Interventions for prevention of bullying in the workplace: Cochrane systematic review
Bullying has been identified as one of the leading workplace stressors, with adverse consequences for the individual employee, groups of employees, and whole organisations. Employees who have been bullied have lower levels of job satisfaction, higher levels of anxiety and depression, and are more likely to leave their place of work. Organisations face increased risk of skill depletion and absenteeism, leading to loss of profit, potential legal fees, and tribunal cases. It is unclear to what extent these risks can be addressed through interventions to prevent bullying.Objectives
To explore the effectiveness of workplace interventions to prevent bullying in the workplace.Search methods
We searched: the Cochrane Work Group Trials Register (August 2014); Cochrane Central Register of Controlled Trials (CENTRAL; The Cochrane Library 2016, issue 1); PUBMED (1946 to January 2016); EMBASE (1980 to January 2016); PsycINFO (1967 to January 2016); Cumulative Index to Nursing and Allied Health Literature (CINAHL Plus; 1937 to January 2016); International Bibliography of the Social Sciences (IBSS; 1951 to January 2016); Applied Social Sciences Index and Abstracts (ASSIA; 1987 to January 2016); ABI Global (earliest record to January 2016); Business Source Premier (BSP; earliest record to January 2016); OpenGrey (previously known as OpenSIGLE-System for Information on Grey Literature in Europe; 1980 to December 2014); and reference lists of articles.Selection criteria
Randomised and cluster-randomised controlled trials of employee-directed interventions, controlled before and after studies, and interrupted time-series studies of interventions of any type, aimed at preventing bullying in the workplace, targeted at an individual employee, a group of employees, or an organisation.Data collection and analysis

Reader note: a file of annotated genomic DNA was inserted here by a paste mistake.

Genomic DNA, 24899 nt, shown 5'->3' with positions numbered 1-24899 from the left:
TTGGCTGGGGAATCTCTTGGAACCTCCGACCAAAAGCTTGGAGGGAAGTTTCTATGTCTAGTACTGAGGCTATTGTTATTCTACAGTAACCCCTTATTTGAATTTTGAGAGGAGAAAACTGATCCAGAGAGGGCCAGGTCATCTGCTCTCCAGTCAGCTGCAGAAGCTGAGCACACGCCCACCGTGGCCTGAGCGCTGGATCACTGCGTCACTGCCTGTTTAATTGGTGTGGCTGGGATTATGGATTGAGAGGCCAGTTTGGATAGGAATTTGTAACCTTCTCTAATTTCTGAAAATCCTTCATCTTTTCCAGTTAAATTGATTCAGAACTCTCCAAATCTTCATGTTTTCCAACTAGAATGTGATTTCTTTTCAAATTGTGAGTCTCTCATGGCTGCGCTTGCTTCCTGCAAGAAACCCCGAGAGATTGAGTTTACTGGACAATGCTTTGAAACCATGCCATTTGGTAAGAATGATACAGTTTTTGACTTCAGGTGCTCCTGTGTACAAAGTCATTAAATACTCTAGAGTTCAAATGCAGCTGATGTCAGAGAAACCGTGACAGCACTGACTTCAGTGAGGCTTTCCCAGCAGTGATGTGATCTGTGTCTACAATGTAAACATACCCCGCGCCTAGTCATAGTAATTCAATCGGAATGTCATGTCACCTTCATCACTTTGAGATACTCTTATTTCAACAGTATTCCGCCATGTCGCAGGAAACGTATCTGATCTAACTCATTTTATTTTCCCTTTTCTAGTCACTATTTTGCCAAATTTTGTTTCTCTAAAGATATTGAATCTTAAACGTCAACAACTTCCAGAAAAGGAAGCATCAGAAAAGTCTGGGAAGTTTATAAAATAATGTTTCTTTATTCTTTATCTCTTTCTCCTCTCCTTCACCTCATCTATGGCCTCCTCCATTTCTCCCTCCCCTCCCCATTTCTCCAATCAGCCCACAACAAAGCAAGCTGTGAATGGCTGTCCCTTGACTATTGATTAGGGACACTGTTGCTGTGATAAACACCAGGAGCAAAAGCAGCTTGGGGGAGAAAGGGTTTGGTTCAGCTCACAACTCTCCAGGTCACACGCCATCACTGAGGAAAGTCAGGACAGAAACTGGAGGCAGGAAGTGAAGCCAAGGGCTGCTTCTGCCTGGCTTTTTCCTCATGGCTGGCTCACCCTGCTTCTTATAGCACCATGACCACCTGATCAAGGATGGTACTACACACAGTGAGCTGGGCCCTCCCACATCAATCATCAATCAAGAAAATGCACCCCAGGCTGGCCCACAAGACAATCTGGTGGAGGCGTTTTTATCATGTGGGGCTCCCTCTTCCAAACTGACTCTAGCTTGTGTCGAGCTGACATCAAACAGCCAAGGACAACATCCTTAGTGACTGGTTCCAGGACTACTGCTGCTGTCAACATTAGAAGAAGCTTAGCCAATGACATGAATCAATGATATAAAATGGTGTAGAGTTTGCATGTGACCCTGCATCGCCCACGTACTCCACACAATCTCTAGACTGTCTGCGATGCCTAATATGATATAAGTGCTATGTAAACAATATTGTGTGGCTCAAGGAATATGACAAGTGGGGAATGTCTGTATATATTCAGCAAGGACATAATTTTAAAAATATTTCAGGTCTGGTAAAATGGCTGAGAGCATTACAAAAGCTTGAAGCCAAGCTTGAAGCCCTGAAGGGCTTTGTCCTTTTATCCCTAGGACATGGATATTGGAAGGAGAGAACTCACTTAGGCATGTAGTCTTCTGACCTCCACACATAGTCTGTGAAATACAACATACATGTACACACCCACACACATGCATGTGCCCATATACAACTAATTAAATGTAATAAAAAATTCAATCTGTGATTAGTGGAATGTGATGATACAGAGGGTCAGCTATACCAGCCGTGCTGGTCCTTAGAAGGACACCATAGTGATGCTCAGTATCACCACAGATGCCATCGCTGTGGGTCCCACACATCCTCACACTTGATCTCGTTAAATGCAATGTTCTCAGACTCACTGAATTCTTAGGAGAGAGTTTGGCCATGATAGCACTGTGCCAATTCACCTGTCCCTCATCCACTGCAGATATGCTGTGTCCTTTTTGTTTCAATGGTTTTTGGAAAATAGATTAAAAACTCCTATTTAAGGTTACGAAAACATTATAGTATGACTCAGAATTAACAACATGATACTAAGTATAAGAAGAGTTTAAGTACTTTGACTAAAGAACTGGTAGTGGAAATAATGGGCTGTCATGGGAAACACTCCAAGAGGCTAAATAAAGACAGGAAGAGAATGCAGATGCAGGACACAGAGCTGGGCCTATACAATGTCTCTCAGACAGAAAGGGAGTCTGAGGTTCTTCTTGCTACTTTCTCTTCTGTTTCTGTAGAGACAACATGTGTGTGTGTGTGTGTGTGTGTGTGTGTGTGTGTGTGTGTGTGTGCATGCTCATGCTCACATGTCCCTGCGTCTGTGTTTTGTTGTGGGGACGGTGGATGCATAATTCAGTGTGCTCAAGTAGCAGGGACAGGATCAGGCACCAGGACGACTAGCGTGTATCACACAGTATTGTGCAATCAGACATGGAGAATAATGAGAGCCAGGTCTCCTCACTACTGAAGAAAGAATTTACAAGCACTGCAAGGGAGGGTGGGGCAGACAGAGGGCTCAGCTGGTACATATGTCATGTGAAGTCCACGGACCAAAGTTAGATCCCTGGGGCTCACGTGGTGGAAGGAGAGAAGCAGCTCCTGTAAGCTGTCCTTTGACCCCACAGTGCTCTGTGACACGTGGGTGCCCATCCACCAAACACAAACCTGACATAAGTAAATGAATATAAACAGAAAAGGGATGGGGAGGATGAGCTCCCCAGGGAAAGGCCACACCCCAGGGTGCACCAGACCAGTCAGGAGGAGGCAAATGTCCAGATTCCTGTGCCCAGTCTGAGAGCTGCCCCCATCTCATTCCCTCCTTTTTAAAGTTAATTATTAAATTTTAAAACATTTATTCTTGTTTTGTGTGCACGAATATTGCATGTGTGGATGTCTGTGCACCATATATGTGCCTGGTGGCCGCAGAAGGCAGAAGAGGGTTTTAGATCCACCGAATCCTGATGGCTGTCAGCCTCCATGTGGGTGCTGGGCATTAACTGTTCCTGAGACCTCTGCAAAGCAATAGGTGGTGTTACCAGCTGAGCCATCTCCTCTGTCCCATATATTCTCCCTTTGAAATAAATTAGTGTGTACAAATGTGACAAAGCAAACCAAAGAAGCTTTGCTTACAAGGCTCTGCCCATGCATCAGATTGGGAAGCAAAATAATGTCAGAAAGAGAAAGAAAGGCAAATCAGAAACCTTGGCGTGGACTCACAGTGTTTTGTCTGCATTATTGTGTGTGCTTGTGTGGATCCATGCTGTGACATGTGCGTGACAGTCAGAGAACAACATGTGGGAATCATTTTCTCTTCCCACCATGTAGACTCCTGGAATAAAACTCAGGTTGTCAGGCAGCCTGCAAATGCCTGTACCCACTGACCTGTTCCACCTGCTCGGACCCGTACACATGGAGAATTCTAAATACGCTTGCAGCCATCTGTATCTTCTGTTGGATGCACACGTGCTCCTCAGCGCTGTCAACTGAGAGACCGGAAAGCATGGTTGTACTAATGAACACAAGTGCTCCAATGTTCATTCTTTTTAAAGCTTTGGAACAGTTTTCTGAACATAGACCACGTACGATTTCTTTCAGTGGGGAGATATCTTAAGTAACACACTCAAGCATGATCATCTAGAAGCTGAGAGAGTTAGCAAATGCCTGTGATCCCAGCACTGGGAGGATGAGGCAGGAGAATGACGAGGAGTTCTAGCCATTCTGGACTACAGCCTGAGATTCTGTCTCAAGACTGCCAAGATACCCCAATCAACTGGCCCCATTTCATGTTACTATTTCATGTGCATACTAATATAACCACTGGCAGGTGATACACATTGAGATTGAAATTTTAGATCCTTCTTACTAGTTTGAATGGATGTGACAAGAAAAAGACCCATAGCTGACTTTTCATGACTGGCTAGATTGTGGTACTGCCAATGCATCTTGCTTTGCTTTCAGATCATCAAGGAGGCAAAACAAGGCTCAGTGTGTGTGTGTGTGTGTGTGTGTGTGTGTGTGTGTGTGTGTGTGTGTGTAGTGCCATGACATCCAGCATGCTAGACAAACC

Three authors independently screened and selected studies. We extracted data from included studies on victimisation, perpetration, and absenteeism associated with workplace bullying. We contacted study authors to gather additional data. We used the internal validity items from the Downs and Black quality assessment tool to evaluate included studies' risk of bias.Main results
Five studies met the inclusion criteria. They had altogether 4116 participants. They were underpinned by theory and measured behaviour change in relation to bullying and related absenteeism. The included studies measured the effectiveness of interventions on the number of cases of self-reported bullying either as perpetrator or victim or both. Some studies referred to bullying using common synonyms such as mobbing and incivility and antonyms such as civility.
Organisational/employer level interventions
Two studies with 2969 participants found that the Civility, Respect, and Engagement in the Workforce (CREW) intervention produced a small increase in civility that translates to a 5% increase from baseline to follow-up, measured at 6 to 12 months (mean difference (MD) 0.17; 95% CI 0.07 to 0.28).
One of the two studies reported that the CREW intervention produced a small decrease in supervisor incivility victimisation (MD -0.17; 95% CI -0.33 to -0.01) but not in co-worker incivility victimisation (MD -0.08; 95% CI -0.22 to 0.08) or in self-reported incivility perpetration (MD -0.05 95% CI -0.15 to 0.05). The study did find a decrease in the number of days absent during the previous month (MD -0.63; 95% CI -0.92 to -0.34) at 6-month follow-up.
Individual/job interface level interventions
One controlled before-after study with 49 participants compared expressive writing with a control writing exercise at two weeks follow-up. Participants in the intervention arm scored significantly lower on bullying measured as incivility perpetration (MD -3.52; 95% CI -6.24 to -0.80). There was no difference in bullying measured as incivility victimisation (MD -3.30 95% CI -6.89 to 0.29).
One controlled before-after study with 60 employees who had learning disabilities compared a cognitive-behavioural intervention with no intervention. There was no significant difference in bullying victimisation after the intervention (risk ratio (RR) 0.55; 95% CI 0.24 to 1.25), or at the three-month follow-up (RR 0.49; 95% CI 0.21 to 1.15), nor was there a significant difference in bullying perpetration following the intervention (RR 0.64; 95% CI 0.27 to 1.54), or at the three-month follow-up (RR 0.69; 95% CI 0.26 to 1.81).